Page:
FDA Approves Pacemaker with Transmitter
The FDA yesterday approved a pacemaker "outfitted with a tiny transmitter" that allows doctors to monitor a patient's heart from a different room -- the "first medical implant capable of such real-time monitoring," the AP/Baltimore Sun reports. The transmitter in the Biotronik Home Monitoring System, manufactured by Biotronik Inc., "automatically" sends data on a patient's heart to a "cell-phone like device the patient keeps nearby." The device "makes a cellular call that downloads the data wirelessly and faxes the medical records straight" to a physician's office. As a result, doctors can monitor the condition of a patient's heart "weekly or even" daily, rather than only during scheduled appointments. In addition, when a doctor detects a problem, he can "urge the patient to come in for treatment before the problem worsens." Patients must place the cell-phone like device within 6 feet of the body to receive signals from the transmitter. Biotronik "suggests" that patients should place the device near their bed and that doctors should transmit data at 2 a.m. daily.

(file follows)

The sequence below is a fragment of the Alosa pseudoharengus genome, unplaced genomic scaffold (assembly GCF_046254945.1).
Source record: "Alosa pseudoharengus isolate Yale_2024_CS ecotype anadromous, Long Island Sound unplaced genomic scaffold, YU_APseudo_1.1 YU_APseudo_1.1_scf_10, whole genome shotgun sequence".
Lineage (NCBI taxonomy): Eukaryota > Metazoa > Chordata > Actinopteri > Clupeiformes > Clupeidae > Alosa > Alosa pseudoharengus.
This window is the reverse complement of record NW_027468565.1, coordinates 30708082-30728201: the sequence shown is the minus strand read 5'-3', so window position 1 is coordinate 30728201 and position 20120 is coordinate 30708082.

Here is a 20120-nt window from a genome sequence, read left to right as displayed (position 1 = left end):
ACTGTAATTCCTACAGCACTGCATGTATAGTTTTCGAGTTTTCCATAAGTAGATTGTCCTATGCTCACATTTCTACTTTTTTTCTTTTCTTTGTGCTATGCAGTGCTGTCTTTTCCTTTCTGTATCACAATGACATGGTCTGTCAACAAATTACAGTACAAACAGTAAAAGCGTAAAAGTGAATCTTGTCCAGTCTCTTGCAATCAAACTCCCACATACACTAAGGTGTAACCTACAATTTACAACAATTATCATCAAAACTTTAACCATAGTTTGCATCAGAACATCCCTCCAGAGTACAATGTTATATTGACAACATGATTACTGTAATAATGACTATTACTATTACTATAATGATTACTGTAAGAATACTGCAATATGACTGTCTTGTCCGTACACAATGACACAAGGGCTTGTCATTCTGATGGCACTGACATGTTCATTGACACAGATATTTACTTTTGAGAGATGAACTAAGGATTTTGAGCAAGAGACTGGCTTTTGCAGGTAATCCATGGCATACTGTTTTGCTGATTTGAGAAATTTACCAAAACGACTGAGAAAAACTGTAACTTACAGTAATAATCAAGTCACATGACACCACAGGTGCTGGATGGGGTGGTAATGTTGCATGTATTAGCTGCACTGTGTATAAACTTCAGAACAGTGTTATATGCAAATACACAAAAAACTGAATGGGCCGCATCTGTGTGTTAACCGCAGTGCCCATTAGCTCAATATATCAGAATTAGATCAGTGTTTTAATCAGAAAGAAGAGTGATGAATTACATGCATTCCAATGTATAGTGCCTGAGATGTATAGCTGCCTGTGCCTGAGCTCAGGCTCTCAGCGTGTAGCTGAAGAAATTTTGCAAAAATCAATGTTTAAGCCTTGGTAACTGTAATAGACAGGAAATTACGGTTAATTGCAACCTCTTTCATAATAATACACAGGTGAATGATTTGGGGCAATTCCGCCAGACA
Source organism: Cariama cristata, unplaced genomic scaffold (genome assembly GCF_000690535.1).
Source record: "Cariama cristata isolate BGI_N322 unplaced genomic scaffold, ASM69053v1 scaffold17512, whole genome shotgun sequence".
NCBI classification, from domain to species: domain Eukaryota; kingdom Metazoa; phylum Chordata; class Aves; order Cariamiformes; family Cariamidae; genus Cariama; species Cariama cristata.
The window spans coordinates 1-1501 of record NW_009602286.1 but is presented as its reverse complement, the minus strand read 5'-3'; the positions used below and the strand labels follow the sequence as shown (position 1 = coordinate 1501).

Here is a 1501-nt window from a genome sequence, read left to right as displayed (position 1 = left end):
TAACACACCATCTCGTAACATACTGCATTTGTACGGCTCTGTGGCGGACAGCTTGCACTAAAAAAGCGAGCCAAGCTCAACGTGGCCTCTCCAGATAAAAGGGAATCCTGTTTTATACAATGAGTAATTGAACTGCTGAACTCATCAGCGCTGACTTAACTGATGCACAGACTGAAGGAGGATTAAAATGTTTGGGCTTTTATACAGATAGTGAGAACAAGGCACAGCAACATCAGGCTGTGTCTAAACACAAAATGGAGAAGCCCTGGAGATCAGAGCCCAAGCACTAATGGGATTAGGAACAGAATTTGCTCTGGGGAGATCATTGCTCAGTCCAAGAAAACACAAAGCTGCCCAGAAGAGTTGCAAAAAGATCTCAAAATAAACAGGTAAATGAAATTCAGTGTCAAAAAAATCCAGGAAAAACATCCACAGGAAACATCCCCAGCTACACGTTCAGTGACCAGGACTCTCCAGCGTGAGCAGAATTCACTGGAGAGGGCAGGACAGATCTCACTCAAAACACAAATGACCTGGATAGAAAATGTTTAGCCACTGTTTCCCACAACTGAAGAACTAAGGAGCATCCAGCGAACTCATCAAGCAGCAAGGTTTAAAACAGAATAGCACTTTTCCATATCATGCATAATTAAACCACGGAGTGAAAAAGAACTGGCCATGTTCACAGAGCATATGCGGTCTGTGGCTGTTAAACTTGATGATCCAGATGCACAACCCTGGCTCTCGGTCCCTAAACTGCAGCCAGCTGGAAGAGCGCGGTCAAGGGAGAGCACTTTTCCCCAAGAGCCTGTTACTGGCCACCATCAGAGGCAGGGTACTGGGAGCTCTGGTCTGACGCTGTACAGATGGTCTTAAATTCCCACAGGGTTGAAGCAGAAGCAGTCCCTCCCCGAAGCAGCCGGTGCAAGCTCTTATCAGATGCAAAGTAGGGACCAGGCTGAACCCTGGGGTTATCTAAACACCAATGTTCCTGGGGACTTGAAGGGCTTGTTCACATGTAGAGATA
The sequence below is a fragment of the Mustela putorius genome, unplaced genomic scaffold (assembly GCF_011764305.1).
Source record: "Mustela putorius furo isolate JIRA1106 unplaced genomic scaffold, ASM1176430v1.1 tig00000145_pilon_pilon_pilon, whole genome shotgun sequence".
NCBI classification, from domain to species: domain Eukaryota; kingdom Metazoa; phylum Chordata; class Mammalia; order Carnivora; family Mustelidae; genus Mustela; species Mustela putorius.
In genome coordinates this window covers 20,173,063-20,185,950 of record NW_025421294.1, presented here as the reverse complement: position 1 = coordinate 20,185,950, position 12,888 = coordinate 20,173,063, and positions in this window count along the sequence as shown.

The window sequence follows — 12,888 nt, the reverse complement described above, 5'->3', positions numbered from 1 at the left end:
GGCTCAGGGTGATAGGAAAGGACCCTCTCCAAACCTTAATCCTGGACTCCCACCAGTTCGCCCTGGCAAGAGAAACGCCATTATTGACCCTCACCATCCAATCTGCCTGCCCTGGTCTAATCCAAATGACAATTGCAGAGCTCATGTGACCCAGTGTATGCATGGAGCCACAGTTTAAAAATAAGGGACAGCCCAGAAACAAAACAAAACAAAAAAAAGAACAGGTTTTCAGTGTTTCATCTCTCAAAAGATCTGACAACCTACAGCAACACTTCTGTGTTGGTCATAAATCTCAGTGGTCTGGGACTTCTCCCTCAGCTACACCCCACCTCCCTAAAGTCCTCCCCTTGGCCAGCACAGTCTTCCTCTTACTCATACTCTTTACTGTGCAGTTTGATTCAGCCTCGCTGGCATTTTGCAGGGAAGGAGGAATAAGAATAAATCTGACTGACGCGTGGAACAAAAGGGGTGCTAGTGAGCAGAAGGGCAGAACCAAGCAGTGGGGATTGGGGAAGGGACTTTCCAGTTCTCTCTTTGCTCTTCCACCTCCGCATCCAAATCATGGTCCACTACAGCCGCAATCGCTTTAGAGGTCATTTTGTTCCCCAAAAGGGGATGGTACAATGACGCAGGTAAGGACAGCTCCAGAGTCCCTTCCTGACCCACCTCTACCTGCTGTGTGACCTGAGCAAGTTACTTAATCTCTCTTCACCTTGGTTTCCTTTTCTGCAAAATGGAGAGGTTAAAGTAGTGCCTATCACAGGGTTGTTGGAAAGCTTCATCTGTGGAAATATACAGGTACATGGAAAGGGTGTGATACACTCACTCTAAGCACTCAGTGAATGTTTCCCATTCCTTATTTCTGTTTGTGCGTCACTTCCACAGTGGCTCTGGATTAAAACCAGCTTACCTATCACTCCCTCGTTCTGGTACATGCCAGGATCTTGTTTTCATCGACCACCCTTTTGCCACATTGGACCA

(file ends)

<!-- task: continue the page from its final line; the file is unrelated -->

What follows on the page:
Biotronik plans to limit sales of the monitoring system to 100 patients at 10 medical centers during the "first few months" to determine "how well it will work in real life." According to Mark Johnson, Biotronik's manager of the system, the company will sell the device for about $5,000, "comparable to standard pacemakers." Dr. Timothy Gardner, a spokesperson for the American Heart Association, said that the Biotronik system represents a "first step" toward allowing doctors to conduct "remote health monitoring" of patients on a regular basis. "The next steps of getting actual full physiological monitoring may be more difficult, but I'm sure we'll reach a point where that kind of information being transmitted to a doctor's office will be just like the telemetry we do on patients when they're in the hospital," he said (AP/Baltimore Sun, 10/12).This is part of the California Healthline Daily Edition, a summary of health policy coverage from major news organizations. Sign up for an email subscription.